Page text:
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g2gp 17-01-2009
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Creating and Using Virtual Reality: a Guide for the Arts and Humanities #

Virtual Reality Case Study Library #

'Netiquette' in Collaborative Virtual Environments#

Standards of behaviour in Collaborative Virtual Environments may differ depending on what area of virtual space you're visiting, what your means of expression are, and if you are interacting with other 'real' people or simply leaving your traces in the virtual world. However, it can be said that these standards are not lower than in real life, and if you encounter an ethical dilemma in cyberspace, consult the code you would follow in real life.

Below are some guidelines for 'how to behave' in an on-line community:

  • Avoid misunderstandings and always respect the human on the other end of the line. In CVEs, you probably lack in some or most of the communication means that are available in real-life conversations, such as facial expressions or gestures – channels that simplify and enrich face-to-face communication. Due to the limited set of channels in the virtual world, it is easy to misinterpret the messages of others, or to be misinterpreted
  • However, there is nothing you can say that won't offend somebody! When being misunderstood, take the blame on yourself for being unclear, apologise, and say what you meant more clearly
  • Be careful when using sarcasm and humour. Without face-to-face communications your joke may be viewed as criticism
  • Be pleasant and polite. Don't use offensive language, and don't be confrontational for the sake of confrontation
  • Know where you are in the virtual community. What's perfectly fine in one CVE can be pretty rude in another. When you enter a domain of cyberspace that's new to you, take a look around. Spend a while listening to the chat and get a sense of how the people who are already there act before you participate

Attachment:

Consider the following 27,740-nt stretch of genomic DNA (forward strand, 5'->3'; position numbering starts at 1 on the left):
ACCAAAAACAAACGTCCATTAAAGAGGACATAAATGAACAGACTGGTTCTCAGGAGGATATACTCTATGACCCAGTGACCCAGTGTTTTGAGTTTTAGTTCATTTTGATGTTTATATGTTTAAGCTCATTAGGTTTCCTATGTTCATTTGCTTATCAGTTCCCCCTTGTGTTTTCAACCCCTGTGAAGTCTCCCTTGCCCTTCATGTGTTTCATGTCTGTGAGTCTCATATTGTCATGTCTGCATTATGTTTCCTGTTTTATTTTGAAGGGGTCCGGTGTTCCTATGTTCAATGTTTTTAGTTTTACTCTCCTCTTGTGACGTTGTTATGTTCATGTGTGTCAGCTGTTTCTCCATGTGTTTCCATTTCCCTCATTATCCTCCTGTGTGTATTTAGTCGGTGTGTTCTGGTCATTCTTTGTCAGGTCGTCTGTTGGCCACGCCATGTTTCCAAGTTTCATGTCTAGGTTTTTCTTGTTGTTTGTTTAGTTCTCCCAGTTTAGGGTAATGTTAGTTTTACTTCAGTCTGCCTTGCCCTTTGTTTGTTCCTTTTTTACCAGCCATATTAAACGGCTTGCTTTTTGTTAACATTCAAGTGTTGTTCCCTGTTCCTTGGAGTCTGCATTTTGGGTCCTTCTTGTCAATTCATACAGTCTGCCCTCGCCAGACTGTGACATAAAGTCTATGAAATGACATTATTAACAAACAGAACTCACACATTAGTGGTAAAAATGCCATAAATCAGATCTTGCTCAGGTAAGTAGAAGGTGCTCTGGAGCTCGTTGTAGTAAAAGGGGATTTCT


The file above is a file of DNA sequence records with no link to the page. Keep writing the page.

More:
• Keep in mind that because web-based CVEs are often globally accessible, a world can have inhabitants from many countries. Don't assume that they will understand a reference to TV, movies, pop culture, or current events in your country. Also, they might not understand geographical references that are local or national. If you must use them, explain them
  • When being engaged in a serious conversation in an interactive CVE, don't expect instant responses to all your questions and contributions. And don't assume that all other inhabitants will agree with, or care about, your passionate arguments. It's easy to forget that other people have concerns other than yours
  • Be aware that your actions can take up other people's bandwidth and rendering time. Use gestures and animations of your avatar appropriately. Bear performance in mind when designing your own avatar.

And finally, be forgiving of other people's mistakes. When someone makes a mistake, whether it's a spelling error or a stupid question or an unnecessarily long answer, be kind about it and think twice before reacting. Having good manners yourself doesn't give you licence to correct everyone else.

Useful Netiquette links to follow up: